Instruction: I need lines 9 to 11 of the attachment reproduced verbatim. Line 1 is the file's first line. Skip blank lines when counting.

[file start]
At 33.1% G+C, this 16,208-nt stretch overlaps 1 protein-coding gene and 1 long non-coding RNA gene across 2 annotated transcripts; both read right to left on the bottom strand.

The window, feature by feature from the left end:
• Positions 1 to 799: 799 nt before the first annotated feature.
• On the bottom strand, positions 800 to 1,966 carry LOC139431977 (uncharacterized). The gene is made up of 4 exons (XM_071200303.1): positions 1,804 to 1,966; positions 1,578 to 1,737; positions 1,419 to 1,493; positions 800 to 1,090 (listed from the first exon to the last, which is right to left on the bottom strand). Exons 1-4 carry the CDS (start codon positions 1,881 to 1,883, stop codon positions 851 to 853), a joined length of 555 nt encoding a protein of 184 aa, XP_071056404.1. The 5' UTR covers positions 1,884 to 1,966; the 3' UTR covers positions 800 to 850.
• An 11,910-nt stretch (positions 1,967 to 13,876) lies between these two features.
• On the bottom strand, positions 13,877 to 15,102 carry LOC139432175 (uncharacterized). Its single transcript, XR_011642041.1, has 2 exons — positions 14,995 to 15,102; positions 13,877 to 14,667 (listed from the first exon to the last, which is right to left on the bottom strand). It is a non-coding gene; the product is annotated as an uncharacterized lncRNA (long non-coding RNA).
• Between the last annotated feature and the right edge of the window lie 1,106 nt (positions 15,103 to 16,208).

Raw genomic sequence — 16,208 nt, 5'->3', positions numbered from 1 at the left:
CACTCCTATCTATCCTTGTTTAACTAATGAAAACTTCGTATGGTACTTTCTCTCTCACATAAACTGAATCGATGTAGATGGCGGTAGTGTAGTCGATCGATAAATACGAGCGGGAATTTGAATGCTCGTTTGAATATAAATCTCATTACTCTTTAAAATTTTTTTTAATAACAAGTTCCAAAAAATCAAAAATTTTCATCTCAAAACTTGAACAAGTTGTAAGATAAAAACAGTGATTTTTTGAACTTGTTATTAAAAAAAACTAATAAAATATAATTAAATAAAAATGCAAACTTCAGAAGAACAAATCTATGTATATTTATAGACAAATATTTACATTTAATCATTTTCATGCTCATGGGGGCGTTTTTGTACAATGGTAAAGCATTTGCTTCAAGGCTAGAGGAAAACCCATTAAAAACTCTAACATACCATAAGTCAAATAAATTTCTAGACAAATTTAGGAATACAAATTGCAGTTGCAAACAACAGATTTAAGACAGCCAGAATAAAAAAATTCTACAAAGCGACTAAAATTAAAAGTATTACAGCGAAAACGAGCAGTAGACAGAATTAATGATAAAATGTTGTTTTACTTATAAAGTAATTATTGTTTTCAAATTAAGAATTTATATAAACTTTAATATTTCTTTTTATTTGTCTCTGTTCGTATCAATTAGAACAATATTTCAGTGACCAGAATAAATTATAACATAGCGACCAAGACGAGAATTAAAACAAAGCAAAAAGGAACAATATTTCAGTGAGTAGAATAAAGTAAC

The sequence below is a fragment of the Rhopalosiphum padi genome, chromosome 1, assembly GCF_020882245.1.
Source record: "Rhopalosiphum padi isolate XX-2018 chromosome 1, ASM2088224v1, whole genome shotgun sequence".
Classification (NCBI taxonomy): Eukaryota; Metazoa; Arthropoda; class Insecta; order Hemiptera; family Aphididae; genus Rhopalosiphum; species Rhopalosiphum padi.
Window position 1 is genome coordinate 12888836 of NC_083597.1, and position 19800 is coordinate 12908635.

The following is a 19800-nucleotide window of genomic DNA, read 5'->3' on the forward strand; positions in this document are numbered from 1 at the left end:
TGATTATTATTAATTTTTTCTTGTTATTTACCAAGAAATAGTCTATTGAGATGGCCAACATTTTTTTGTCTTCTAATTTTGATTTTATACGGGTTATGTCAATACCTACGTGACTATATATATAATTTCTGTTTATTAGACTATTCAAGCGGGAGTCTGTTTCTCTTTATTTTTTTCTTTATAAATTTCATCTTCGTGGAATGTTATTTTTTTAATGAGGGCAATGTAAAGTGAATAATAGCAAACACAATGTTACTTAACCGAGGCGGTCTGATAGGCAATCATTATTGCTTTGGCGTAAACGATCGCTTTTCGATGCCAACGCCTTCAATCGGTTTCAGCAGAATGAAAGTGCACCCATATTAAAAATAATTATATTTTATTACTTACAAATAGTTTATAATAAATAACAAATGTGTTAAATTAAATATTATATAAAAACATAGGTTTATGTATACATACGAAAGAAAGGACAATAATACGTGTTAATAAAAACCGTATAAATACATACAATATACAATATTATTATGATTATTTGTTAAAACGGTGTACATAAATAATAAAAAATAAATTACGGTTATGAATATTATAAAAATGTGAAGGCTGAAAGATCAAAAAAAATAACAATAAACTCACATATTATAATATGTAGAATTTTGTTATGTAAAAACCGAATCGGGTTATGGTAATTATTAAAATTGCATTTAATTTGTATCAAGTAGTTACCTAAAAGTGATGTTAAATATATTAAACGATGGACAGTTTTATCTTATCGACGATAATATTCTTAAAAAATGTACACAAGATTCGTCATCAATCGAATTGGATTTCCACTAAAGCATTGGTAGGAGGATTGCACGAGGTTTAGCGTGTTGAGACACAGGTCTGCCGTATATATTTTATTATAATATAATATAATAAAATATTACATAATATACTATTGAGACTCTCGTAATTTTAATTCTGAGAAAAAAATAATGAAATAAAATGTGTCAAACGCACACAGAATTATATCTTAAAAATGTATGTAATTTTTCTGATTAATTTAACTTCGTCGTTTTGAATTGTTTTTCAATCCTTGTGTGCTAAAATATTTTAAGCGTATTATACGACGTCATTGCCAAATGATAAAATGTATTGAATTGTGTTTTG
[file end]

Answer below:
CACTCCTATCTATCCTTGTTTAACTAATGAAAACTTCGTATGGTACTTTCTCTCTCACATAAACTGAATCGATGTAGATGGCGGTAGTGTAGTCGATCGATAAATACGAGCGGGAATTTGAATGCTCGTTTGAATATAAATCTCATTACTCTTTAAAATTTTTTTTAATAACAAGTTCCAAAAAATCAAAAATTTTCATCTCAAAACTTGAACAAGTTGTAAGATAAAAACAGTGATTTTTTGAACTTGTTATTAAAAAAAACTAATAAAATATAATTAAATAAAAATGCAAACTTCAGAAGAACAAATCTATGTATATTTATAGACAAATATTTACATTTAATCATTTTCATGCTCATGGGGGCGTTTTTGTACAATGGTAAAGCATTTGCTTCAAGGCTAGAGGAAAACCCATTAAAAACTCTAACATACCATAAGTCAAATAAATTTCTAGACAAATTTAGGAATACAAATTGCAGTTGCAAACAACAGATTTAAGACAGCCAGAATAAAAAAATTCTACAAAGCGACTAAAATTAAAAGTATTACAGCGAAAACGAGCAGTAGACAGAATTAATGATAAAATGTTGTTTTACTTATAAAGTAATTATTGTTTTCAAATTAAGAATTTATATAAACTTTAATATTTCTTTTTATTTGTCTCTGTTCGTATCAATTAGAACAATATTTCAGTGACCAGAATAAATTATAACATAGCGACCAAGACGAGAATTAAAACAAAGCAAAAAGGAACAATATTTCAGTGAGTAGAATAAAGTAAC

The sequence below is a fragment of the Rhopalosiphum padi genome, chromosome 1, assembly GCF_020882245.1.
Source record: "Rhopalosiphum padi isolate XX-2018 chromosome 1, ASM2088224v1, whole genome shotgun sequence".